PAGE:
As frequent readers of my sales training articles know, I am a huge advocate of using a “tech for touch” approach and incorporating tools such as video email, camera phone pics, screen sharing tools and embracing one’s sales central relationship management to organise a tenacious follow-up cadence.
However, in this article, I’m going to keep it really simple and suggest we get back to the basics of using the one “touch” tool that everyone already has, which is the telephone. Here are some training tips.
Respond to all RFPs with a phone call. Now I’m fairly certain that if someone was to survey meeting planners and ask the question, “Do you want to always receive a phone call?” most would respond “No.” I’m also pretty sure that when you call, no planner is going to say, “Oh yippee! A phone call!”
In fact, they might even sound a bit annoyed at first. However, most will generally respect the effort when a salesperson opens the conversation with the correct introductory remarks.
Here are some suggestions on how to handle that conversation:
Introduce yourself and your company, and the reason for calling, before making small talk.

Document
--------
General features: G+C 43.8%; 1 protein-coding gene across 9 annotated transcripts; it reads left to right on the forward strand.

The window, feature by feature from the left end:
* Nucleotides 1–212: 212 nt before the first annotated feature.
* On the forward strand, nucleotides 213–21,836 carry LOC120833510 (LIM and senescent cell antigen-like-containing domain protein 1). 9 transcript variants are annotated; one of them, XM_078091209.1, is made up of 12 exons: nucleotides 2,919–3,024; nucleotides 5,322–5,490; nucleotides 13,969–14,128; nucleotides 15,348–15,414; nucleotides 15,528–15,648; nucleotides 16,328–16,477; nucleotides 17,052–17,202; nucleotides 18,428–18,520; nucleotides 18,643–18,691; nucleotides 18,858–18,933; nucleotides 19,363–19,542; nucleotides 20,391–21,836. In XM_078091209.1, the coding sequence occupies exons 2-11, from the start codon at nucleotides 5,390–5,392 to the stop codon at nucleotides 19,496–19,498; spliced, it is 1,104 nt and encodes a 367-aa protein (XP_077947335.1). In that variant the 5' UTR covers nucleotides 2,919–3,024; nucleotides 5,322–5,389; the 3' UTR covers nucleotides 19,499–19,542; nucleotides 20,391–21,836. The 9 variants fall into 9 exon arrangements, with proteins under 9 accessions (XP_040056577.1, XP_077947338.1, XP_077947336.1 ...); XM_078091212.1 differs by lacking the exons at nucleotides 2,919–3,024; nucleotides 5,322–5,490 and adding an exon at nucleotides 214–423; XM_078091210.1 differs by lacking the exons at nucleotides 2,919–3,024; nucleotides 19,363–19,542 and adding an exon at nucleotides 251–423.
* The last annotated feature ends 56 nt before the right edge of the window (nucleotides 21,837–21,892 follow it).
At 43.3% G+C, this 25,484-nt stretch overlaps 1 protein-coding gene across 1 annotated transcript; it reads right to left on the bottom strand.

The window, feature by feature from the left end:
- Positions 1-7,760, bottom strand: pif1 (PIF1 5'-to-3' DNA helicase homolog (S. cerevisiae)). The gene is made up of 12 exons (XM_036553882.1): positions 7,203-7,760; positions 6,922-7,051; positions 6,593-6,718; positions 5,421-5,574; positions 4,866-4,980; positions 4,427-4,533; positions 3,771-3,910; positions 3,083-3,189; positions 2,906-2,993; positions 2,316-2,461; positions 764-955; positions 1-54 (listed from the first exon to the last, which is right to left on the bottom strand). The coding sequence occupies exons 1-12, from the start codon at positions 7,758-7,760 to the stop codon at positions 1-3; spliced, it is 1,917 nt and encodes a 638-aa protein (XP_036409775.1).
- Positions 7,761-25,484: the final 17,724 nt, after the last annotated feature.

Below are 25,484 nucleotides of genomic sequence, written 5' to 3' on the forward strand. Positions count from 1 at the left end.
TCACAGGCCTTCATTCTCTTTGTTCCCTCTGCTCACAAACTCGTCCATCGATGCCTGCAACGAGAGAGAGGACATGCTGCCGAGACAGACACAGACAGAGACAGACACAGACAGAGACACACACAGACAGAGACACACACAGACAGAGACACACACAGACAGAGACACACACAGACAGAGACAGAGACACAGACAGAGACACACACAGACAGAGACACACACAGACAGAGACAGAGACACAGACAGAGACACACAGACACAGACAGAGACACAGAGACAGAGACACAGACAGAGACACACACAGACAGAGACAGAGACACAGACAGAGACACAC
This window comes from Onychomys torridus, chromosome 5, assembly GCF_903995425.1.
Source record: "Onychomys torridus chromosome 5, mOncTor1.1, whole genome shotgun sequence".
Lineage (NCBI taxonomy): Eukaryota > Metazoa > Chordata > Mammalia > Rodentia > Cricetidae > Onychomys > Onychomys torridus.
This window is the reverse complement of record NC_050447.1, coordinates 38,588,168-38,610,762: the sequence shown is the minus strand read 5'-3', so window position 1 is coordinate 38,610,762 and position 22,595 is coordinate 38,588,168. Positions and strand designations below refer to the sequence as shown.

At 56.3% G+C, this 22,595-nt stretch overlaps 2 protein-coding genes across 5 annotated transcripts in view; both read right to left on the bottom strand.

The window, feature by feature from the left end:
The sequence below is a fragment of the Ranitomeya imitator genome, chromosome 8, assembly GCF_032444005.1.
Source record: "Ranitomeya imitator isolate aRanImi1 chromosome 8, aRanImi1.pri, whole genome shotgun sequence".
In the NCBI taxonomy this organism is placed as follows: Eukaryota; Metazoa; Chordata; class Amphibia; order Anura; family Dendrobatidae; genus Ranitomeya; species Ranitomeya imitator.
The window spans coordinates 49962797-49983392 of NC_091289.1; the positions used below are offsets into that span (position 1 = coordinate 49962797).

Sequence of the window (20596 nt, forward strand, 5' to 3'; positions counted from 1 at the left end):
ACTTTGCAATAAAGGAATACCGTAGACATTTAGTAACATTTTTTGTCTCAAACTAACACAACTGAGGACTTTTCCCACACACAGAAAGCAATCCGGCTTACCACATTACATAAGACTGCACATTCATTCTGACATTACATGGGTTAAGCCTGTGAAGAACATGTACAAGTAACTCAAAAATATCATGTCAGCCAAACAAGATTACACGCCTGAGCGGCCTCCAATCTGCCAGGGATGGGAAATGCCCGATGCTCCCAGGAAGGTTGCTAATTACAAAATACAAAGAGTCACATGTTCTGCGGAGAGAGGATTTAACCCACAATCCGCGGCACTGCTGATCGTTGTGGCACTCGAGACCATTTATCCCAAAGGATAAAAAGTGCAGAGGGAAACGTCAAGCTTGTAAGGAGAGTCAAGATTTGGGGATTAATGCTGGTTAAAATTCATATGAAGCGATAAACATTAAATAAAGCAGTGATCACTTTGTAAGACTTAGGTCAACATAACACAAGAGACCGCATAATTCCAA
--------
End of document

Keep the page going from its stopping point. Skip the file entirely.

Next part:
Say this: “Good afternoon Ms. Suarez, this is Douglas Kennedy from the Brand X Hotel. I’ve received your RFP for the (specific meeting name), and I just had a few quick questions so that I can submit a more specific proposal.”
Not this: “Hello, is this Ms. Suarez? How are you today? Is this a good time to talk?”
After establishing your credibility, ask a few well thought out specific questions. This of course requires you to read (and re-read) the RFP. Nothing is more annoying to a buyer when a salesperson leads only with “canned” probing questions like what they learn in some generic sales training class such as: “Describe to me what your perfect meeting looks like …” or “Walk me through your dream wedding …”
Ask good follow-up questions. To show you are listening actively, once planners respond, paraphrase and restate their key points and ask questions to dig deeper.
Here’s another example: